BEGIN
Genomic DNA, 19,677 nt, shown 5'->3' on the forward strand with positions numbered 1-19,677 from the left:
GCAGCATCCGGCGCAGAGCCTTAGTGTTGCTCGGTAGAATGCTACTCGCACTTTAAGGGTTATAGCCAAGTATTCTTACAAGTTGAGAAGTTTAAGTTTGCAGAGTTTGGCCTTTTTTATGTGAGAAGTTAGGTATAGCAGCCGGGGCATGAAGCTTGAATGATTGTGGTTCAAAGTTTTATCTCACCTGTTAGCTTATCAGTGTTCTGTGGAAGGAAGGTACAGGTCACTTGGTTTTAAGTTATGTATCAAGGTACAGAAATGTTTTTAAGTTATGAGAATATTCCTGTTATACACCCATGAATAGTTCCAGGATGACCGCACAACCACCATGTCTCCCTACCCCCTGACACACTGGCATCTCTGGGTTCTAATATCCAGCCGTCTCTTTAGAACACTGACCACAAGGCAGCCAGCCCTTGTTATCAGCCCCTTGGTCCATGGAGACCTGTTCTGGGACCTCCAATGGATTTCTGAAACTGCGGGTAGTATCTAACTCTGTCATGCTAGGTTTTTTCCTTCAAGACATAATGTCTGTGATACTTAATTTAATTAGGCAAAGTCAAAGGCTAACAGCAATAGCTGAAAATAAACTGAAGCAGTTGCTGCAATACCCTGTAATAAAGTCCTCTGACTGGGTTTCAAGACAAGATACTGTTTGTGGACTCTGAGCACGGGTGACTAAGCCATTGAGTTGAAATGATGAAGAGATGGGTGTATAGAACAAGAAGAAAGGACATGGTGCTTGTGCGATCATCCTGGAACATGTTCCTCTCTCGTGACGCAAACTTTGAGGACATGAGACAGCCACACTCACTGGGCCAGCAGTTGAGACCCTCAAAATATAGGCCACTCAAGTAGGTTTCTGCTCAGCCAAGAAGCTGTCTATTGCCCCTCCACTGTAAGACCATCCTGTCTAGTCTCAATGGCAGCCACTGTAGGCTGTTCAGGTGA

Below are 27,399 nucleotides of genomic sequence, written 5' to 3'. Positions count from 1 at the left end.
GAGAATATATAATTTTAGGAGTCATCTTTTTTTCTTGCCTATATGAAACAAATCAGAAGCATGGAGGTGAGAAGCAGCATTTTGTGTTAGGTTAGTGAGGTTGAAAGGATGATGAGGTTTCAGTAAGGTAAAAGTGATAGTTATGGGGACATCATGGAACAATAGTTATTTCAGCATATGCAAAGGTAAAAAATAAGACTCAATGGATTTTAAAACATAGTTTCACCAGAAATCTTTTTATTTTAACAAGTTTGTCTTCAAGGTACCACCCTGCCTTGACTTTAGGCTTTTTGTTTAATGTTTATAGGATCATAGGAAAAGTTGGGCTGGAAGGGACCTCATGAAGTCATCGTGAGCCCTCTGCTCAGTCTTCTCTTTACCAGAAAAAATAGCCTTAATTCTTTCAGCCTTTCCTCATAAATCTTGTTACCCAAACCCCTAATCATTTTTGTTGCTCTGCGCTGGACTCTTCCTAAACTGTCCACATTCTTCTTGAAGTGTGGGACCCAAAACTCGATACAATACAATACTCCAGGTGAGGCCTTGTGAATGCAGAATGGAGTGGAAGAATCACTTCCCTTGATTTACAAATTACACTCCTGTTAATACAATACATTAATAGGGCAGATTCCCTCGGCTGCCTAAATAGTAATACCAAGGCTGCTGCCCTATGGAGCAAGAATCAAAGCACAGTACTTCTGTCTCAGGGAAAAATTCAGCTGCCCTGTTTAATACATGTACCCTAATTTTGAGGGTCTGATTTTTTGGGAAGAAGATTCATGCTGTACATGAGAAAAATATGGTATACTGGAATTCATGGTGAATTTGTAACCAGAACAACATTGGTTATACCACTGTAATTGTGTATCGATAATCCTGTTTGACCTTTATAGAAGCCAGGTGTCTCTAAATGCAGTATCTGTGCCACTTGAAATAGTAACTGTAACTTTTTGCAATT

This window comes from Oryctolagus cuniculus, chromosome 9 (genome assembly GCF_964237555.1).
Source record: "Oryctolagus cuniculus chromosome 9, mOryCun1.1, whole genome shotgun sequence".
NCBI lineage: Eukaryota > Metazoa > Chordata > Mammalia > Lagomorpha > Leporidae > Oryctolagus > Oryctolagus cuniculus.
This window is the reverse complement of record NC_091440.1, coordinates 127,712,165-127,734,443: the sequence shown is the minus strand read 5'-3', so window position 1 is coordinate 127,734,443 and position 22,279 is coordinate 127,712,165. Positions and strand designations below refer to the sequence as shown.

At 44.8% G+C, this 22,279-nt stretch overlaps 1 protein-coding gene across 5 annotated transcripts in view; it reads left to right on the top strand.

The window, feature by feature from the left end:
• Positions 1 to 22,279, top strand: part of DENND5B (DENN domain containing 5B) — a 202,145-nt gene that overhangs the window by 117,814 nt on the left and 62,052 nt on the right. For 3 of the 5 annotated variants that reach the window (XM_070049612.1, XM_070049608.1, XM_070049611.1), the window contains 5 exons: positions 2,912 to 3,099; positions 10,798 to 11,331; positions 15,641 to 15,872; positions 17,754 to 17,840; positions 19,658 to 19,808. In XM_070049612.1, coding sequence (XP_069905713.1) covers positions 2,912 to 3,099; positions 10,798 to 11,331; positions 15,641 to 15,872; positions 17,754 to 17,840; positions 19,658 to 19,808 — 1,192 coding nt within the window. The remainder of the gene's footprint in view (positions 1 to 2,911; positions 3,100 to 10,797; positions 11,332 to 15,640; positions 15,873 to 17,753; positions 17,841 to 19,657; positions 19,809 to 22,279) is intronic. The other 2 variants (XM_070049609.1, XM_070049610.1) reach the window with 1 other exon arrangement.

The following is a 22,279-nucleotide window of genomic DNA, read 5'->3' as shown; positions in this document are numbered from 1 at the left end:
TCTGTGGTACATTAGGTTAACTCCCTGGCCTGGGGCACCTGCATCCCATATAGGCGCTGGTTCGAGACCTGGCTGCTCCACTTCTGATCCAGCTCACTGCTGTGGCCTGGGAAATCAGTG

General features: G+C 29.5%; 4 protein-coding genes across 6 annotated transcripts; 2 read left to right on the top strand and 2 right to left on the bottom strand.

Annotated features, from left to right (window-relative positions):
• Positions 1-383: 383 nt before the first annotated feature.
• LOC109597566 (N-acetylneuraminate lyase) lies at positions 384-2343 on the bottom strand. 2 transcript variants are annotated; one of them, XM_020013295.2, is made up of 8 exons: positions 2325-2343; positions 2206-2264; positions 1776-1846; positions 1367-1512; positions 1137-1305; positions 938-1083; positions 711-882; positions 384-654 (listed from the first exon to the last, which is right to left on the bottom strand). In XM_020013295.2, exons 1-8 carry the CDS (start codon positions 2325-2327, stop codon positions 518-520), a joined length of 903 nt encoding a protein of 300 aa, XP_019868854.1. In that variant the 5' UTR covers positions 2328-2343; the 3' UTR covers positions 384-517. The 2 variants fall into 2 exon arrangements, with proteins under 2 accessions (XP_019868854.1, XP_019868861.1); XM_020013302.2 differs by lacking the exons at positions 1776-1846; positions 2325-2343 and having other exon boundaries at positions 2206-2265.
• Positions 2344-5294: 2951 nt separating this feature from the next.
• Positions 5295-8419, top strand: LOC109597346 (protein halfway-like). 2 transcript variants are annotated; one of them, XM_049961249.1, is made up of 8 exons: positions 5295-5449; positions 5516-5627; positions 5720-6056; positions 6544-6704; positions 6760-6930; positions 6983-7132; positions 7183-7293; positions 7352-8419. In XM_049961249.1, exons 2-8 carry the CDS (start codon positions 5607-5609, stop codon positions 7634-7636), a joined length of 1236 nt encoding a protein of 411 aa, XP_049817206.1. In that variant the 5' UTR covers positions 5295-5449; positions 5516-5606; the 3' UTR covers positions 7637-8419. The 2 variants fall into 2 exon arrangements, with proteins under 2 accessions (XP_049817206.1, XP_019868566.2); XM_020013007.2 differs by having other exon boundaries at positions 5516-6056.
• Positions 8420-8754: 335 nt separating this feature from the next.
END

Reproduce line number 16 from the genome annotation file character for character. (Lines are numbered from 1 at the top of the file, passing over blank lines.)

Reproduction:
• Positions 1-383: 383 nt before the first annotated feature.